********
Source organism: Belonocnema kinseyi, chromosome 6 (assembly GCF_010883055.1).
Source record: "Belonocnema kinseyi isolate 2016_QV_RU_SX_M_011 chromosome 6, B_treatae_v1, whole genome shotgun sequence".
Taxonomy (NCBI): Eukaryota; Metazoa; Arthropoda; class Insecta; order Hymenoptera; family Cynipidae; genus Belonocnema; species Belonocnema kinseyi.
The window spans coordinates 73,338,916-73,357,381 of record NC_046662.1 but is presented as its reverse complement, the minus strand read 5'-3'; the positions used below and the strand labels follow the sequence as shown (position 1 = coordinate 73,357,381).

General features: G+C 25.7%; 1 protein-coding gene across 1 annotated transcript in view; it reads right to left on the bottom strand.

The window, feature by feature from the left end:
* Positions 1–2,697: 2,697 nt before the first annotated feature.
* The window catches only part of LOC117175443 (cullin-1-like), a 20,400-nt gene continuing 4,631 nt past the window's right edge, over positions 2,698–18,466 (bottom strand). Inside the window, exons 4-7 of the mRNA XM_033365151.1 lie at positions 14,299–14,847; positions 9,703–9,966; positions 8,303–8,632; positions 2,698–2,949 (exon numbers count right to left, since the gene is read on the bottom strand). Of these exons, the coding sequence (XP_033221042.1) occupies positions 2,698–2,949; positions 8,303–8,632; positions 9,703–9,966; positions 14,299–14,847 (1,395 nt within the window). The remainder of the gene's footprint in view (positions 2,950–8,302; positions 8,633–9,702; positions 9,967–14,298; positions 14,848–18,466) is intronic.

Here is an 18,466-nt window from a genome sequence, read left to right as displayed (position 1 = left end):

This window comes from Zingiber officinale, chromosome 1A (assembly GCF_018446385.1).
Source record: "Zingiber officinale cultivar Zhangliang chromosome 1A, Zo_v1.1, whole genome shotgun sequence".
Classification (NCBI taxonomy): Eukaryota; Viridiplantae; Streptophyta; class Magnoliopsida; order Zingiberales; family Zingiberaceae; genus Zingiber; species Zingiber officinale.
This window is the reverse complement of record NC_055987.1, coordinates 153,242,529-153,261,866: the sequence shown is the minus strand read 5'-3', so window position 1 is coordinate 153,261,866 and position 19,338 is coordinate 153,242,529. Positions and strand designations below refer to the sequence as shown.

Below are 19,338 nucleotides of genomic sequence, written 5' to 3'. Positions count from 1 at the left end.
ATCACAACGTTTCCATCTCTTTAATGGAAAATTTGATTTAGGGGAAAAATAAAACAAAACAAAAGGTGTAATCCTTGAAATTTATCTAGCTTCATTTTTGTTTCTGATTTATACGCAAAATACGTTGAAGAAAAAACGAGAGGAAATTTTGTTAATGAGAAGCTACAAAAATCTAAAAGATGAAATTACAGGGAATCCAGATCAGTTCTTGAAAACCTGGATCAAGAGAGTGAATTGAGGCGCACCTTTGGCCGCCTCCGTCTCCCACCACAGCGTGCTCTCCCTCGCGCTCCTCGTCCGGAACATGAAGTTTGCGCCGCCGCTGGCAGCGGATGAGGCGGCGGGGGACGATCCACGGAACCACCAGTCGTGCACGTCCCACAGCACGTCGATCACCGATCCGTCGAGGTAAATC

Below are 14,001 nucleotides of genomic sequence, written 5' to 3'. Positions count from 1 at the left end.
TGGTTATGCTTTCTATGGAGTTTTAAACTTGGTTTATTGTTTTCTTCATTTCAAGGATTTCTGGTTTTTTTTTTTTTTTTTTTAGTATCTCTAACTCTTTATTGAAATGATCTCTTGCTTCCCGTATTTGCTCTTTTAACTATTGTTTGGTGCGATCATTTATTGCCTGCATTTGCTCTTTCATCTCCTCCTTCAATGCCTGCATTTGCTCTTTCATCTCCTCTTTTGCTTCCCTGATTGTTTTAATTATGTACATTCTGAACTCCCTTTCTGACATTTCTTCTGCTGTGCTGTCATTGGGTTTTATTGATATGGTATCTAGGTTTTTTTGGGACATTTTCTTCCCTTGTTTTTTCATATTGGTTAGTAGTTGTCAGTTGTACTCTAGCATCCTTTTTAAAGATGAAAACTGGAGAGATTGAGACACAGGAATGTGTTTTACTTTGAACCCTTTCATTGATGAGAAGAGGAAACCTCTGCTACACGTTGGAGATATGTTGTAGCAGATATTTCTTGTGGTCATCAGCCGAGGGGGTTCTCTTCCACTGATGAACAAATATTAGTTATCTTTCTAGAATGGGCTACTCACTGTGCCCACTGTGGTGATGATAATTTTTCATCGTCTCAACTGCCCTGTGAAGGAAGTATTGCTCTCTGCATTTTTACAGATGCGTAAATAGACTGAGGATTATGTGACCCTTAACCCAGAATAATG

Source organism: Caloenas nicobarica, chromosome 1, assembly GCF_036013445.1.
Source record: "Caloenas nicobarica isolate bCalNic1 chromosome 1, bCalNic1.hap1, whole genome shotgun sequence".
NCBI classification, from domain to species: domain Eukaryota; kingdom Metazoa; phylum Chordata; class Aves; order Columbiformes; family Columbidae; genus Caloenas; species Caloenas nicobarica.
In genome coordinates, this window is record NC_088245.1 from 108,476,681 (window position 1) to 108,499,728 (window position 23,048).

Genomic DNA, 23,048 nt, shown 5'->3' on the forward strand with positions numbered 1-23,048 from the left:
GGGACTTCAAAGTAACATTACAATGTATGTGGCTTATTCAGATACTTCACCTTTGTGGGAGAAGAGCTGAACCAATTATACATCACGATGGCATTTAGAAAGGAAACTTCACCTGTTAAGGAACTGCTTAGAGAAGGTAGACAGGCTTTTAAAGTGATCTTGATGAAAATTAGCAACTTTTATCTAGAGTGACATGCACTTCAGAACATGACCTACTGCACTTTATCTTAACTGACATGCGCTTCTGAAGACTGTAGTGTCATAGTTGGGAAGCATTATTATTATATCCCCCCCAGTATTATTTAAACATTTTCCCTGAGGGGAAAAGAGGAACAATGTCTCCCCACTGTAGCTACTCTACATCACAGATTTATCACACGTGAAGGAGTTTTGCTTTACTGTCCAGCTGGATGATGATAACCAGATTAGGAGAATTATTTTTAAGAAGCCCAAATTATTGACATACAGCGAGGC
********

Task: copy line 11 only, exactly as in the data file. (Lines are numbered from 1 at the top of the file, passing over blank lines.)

Source record: "Zingiber officinale cultivar Zhangliang chromosome 1A, Zo_v1.1, whole genome shotgun sequence".